Just over 80% of Spain’s population has received two doses of the vaccine, and authorities are focusing on boosting adult immunity with a third dose.
Vaccine-acquired immunity, coupled with widespread infection, offers a chance to focus prevention efforts, testing and disease-tracking resources on moderate-to-high-risk groups, said Dr. Salvador Trenche, chief of the Spanish Society of Family and Community Medicine, which led the call for a new endemic response.
COVID-19 “must be treated like the rest of illnesses,” Trenche said, adding that “normalized attention” by medical professionals would help reduce delays in treating non-coronavirus issues.
The public must also come to terms with the idea that some deaths from COVID-19 “will be inevitable,” Tranche said.
“We can’t do on the sixth wave what we did on the first: the model has to change if we want to get different results,” he said.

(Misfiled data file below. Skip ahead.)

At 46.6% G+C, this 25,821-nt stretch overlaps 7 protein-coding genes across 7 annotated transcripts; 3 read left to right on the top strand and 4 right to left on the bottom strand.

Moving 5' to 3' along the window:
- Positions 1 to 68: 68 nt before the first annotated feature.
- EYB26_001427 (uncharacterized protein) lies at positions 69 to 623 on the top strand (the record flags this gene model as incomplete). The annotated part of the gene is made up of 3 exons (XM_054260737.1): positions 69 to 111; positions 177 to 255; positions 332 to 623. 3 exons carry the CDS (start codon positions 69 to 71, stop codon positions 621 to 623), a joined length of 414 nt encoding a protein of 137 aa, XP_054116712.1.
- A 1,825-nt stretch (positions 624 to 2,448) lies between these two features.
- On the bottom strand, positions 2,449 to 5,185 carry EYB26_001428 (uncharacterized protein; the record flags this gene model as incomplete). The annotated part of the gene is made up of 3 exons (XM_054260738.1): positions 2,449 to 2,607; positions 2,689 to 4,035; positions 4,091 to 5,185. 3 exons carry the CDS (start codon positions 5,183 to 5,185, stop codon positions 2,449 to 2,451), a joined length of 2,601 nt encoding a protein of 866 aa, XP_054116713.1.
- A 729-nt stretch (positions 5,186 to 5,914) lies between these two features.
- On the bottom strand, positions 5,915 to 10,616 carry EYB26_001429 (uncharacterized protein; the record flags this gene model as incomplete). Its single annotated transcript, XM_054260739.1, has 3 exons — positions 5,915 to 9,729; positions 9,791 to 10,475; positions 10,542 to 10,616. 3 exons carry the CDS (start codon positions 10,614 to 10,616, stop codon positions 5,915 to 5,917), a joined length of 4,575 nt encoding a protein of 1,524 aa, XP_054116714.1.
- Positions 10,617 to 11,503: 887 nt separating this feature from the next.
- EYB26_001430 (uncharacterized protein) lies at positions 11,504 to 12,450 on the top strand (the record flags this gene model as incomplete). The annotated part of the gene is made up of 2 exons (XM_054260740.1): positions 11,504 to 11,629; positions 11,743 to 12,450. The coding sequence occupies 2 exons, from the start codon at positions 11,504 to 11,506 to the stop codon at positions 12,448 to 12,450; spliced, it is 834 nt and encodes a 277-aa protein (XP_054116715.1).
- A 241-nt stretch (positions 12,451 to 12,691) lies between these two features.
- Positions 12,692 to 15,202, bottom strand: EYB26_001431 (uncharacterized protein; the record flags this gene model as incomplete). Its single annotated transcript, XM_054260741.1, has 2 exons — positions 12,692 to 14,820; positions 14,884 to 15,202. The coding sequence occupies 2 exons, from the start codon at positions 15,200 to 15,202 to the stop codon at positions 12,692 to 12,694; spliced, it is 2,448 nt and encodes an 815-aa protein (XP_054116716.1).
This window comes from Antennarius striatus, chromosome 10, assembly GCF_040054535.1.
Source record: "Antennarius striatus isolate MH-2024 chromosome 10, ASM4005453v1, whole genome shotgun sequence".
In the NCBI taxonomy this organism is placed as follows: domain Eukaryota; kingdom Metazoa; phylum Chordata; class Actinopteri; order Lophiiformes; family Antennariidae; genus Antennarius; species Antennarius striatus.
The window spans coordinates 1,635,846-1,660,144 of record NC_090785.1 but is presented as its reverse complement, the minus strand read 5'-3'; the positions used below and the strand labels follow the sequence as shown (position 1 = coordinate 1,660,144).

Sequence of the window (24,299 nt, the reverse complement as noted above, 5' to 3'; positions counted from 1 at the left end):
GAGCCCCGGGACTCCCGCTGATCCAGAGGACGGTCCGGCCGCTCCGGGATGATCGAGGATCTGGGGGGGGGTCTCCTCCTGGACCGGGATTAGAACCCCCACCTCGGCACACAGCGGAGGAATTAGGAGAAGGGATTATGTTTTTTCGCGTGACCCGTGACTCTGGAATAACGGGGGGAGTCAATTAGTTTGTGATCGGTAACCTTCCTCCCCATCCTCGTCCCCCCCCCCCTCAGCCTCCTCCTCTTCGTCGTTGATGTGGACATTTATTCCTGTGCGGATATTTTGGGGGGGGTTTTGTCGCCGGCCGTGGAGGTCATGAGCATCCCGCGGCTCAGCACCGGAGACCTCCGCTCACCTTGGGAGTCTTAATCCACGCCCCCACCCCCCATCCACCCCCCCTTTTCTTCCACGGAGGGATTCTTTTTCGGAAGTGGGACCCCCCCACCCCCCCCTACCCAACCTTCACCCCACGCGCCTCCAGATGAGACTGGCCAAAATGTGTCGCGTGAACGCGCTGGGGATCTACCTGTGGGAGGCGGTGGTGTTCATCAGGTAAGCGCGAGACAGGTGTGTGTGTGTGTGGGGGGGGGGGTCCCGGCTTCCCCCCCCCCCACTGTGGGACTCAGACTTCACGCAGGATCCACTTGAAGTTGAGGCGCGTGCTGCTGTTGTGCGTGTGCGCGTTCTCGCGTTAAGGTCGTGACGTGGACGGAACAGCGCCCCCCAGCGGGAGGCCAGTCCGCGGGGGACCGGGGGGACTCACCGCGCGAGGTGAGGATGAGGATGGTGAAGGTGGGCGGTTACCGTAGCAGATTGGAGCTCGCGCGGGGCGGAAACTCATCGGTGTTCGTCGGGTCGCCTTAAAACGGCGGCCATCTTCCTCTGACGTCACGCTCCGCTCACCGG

Spain’s health ministry said it was too early to share plans drawn up by its experts and advisers, but the agency confirmed that one proposal is to follow an existing model of “sentinel surveillance” currently used in the country. EU to monitor influenza.
The strategy has been dubbed the “flu” of COVID-19 by Spanish media, although officials say flu systems will need to be significantly adapted to the coronavirus.